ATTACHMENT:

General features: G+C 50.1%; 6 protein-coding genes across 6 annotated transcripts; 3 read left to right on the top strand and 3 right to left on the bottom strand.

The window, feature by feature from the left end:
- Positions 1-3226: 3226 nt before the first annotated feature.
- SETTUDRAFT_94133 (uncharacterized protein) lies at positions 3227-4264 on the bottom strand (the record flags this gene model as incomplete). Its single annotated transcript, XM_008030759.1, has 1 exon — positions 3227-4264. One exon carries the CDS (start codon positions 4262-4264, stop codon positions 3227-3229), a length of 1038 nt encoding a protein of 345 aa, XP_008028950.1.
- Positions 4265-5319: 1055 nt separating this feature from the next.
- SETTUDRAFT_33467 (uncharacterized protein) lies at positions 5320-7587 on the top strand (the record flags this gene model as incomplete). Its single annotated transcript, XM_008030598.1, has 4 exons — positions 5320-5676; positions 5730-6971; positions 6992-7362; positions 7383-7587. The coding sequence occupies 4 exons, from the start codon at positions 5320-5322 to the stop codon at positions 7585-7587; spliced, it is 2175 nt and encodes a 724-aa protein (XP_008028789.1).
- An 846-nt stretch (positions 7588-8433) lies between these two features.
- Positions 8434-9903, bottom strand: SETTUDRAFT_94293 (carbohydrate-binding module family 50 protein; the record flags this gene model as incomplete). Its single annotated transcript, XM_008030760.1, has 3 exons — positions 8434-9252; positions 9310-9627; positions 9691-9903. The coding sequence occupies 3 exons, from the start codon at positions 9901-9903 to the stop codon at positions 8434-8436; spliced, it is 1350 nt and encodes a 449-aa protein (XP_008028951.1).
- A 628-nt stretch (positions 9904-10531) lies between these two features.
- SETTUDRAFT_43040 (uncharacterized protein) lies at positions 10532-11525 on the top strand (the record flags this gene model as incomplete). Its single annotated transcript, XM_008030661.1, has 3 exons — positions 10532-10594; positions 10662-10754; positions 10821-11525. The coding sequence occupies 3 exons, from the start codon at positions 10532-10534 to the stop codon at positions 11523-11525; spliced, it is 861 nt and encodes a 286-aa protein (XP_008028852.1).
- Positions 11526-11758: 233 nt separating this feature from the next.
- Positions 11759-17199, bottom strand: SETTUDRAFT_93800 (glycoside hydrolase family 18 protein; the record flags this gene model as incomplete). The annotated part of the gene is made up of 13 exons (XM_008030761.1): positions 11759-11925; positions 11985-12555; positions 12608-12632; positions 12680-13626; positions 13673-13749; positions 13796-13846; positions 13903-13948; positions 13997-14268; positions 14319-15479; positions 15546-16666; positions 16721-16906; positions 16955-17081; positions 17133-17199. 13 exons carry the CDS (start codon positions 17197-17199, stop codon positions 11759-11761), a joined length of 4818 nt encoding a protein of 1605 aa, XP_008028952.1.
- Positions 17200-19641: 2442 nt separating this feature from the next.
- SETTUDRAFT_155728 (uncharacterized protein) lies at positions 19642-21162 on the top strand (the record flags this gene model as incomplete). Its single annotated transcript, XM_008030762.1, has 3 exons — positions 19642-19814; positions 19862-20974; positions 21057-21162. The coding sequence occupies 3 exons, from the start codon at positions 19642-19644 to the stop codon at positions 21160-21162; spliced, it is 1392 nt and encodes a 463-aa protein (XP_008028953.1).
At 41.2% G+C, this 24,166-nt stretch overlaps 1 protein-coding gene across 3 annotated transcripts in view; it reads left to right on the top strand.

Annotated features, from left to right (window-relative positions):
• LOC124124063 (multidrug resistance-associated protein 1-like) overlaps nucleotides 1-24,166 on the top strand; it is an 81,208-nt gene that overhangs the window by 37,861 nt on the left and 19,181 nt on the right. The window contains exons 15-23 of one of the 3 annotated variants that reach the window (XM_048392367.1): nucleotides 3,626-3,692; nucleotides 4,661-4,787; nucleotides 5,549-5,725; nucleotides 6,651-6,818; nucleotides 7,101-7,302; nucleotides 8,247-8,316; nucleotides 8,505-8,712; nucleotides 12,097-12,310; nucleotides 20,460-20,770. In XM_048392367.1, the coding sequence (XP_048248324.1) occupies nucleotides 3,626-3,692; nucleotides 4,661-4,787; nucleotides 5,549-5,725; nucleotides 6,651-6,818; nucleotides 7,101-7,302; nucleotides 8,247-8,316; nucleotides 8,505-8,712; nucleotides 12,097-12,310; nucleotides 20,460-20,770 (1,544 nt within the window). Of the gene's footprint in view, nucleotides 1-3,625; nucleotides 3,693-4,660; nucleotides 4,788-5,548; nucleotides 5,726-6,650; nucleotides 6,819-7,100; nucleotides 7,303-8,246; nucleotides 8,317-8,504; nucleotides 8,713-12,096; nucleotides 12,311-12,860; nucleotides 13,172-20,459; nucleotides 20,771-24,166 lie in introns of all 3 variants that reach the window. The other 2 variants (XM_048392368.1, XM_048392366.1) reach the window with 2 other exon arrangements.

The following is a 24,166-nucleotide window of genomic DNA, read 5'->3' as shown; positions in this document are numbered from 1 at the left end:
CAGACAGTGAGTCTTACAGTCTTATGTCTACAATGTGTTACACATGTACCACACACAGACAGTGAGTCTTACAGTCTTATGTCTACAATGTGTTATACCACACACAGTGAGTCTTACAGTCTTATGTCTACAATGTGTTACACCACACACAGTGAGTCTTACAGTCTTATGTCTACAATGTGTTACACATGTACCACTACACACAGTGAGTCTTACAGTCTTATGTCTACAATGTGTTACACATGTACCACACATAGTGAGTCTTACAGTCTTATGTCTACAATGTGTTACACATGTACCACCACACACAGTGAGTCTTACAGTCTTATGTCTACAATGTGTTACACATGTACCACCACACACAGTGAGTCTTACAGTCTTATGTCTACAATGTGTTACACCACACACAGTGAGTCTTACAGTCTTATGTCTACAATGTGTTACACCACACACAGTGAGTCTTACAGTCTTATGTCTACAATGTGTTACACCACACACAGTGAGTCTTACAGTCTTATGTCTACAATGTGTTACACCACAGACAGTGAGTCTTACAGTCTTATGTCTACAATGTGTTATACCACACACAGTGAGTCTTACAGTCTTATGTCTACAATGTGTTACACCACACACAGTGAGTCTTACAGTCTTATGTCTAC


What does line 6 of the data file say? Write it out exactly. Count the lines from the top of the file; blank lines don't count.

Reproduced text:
- SETTUDRAFT_33467 (uncharacterized protein) lies at positions 5320-7587 on the top strand (the record flags this gene model as incomplete). Its single annotated transcript, XM_008030598.1, has 4 exons — positions 5320-5676; positions 5730-6971; positions 6992-7362; positions 7383-7587. The coding sequence occupies 4 exons, from the start codon at positions 5320-5322 to the stop codon at positions 7585-7587; spliced, it is 2175 nt and encodes a 724-aa protein (XP_008028789.1).